Farming's Biotech Future

Today's economy needs agriculture--not just to grow food but also to provide inputs for the biotech industry.
by | April 2003

William Fulton

William is a Governing columnist, director of the Kinder Institute for Urban Research at Rice University and former mayor of Ventura, Calif.

The premature death of Dolly, the cloned sheep, hit me in an unexpected way. Most people reacted with a moral judgment. I found myself thinking about the way Dolly seemed to embody the emerging link between the economic past and the economic future.

Whatever our moral view, it is undeniable that Dolly represented the marriage of the barnyard economy of the 19th century and the biologically engineered economy of the 21st century. Once we decide what the moral boundaries of the emerging economy ought to be, the likes of Dolly could provide a link to help us to reconcile our often- conflicting desires to live in the past and the future at the same time.

It is a paradox of America that we want to speed our prosperity and quality of life forward. We like to enjoy the benefits of new products, new medicine and so forth, while at the same time, we hang on to the romantic ideal of a pastoral history in which these products and medicines simply didn't exist. In shaping our physical landscapes, we seek to do both of these things simultaneously, even at the risk of disconnecting the one from the other.

A recent study by two researchers from the New Economy Observatory at Portland State University found that most of the biotech activity in the United States is located in just nine metropolitan areas--the four biggest metros in the Northeast, the four biggest metros on the West Coast, and the Research Triangle area of North Carolina. What the authors pointed out in their study is that the one thing that all these metropolitan areas have in common is that they are surrounded by agricultural areas threatened by urbanization. That threat, in turn, has fostered a desire by the prosperous urbanites to protect the farmland from the very forces of prosperity that benefit those urbanites.

I live in one of these places. The California county where I reside has gone to extraordinary measures to protect its farmland from urbanization. At the same time, our principal economic development "play" is to exploit the presence of our dominant private company, Amgen, which is by far the largest biotech company in America. (A Fortune 500 company, Amgen is not in the business of genetic alteration, as some other companies are. Rather, it develops and produces cellular and molecular medications.) It is not too much of an oversimplification to say that our farmland is protected against urbanization by the aesthetic preferences of biotech engineers earning six-figure salaries who commute to work by driving past farmland where immigrants pick strawberries for less than the minimum wage.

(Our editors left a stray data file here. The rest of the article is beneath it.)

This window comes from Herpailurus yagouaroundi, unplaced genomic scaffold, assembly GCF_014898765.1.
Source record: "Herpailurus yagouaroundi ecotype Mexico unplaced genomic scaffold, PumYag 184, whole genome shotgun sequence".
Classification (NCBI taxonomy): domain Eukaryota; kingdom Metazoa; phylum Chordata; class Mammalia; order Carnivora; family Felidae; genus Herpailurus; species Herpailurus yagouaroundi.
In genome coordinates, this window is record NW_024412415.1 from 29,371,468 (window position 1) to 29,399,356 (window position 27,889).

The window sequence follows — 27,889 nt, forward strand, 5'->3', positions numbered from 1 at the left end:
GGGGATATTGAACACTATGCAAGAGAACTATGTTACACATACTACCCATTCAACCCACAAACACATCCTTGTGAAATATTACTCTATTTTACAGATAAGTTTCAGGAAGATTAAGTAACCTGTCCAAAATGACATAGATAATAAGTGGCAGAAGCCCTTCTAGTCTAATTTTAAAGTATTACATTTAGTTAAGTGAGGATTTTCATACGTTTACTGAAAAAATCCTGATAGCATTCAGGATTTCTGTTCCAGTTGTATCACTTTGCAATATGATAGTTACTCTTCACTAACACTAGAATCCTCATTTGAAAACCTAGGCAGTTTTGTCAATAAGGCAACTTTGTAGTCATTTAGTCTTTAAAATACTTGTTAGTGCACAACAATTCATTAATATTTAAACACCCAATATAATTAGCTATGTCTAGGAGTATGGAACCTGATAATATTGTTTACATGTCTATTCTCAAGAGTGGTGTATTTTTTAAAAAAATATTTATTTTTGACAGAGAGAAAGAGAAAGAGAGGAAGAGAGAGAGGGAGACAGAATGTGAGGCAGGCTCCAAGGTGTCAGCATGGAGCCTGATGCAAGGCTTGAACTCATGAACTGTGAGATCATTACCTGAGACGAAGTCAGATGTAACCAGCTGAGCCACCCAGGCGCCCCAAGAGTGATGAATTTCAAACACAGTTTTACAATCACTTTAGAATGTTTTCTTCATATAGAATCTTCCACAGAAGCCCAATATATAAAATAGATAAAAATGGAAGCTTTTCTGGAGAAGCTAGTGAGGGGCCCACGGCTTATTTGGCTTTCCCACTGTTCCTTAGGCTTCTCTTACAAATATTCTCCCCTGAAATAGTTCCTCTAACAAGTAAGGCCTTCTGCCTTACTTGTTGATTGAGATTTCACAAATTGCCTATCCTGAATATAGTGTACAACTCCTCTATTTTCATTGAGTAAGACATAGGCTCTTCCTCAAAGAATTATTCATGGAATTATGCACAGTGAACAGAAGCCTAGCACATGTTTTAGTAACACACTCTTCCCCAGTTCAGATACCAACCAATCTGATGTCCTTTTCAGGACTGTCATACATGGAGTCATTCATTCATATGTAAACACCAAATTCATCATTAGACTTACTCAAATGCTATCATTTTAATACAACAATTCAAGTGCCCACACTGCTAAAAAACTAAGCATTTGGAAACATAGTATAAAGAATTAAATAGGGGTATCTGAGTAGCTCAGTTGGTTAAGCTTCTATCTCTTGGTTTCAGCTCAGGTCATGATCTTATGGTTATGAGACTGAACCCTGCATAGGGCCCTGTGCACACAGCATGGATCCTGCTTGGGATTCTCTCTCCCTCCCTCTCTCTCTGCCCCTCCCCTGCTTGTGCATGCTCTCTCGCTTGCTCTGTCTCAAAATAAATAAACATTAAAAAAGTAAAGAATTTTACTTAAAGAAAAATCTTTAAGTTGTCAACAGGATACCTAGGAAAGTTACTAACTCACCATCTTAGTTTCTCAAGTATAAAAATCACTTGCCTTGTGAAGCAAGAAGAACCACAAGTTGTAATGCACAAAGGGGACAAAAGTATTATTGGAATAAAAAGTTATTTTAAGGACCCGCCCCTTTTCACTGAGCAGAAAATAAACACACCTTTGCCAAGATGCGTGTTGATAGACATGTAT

Herein lies an economic disconnect that is simply too vast for the field of economic development to ignore. The biotech economy creates great wealth because it produces extremely high-value-added products such as heart medication, whereas farmland is traditionally used to manufacture inexpensive and low-value-added commodities such as food.

These two industries simply cannot coexist side by side forever if they are not attached one to the other in some way. Somehow or other, we must find a way to create a middle class out of the extremes of this dichotomy.

Fortunately, there doesn't have to be a split, as the experience of Dolly revealed, although in a morally questionable way. The 21st- century economy needs agriculture--not just to grow the food as inexpensively as possible but also to provide inputs into the process of creating higher value-added products and to support higher-paid workers in different ways.

Sometimes this process can seem really weird, as when an entrepreneur genetically alters a goat with a spider's cells so that silk emerges from the goat's teat along with milk. But sometimes it can be a very simple and logical economic process, as when lettuce is bundled and sold in expensive, ready-to-eat packets. Rather than putting on grocery shelves heads of lettuce that can be priced cheaply--on the assumption that housewives have plenty of time to cut it up--the packets cater to the lifestyles of busy two-career families. But in all these kinds of cases, more profit flows toward the agricultural economy, creating more and higher-paying jobs and providing opportunities for upward mobility.

The integration of the 19th- and 21st-century economies won't always be perfect, of course. In many cases, our society will simply have to find the best way to produce and distribute basic agricultural commodities in order to provide food security to the nation. But in the specialized farmbelts surrounding our coastal biotech centers, there are many other opportunities.

So far Amgen hasn't quite figured out how to create heart medication by using strawberries as an input. But surely something similar is in the pipeline somewhere. And maybe that will help to re-integrate our futuristic and pastoral desires in a way that helps re-establish America's long-established tradition of upward mobility.


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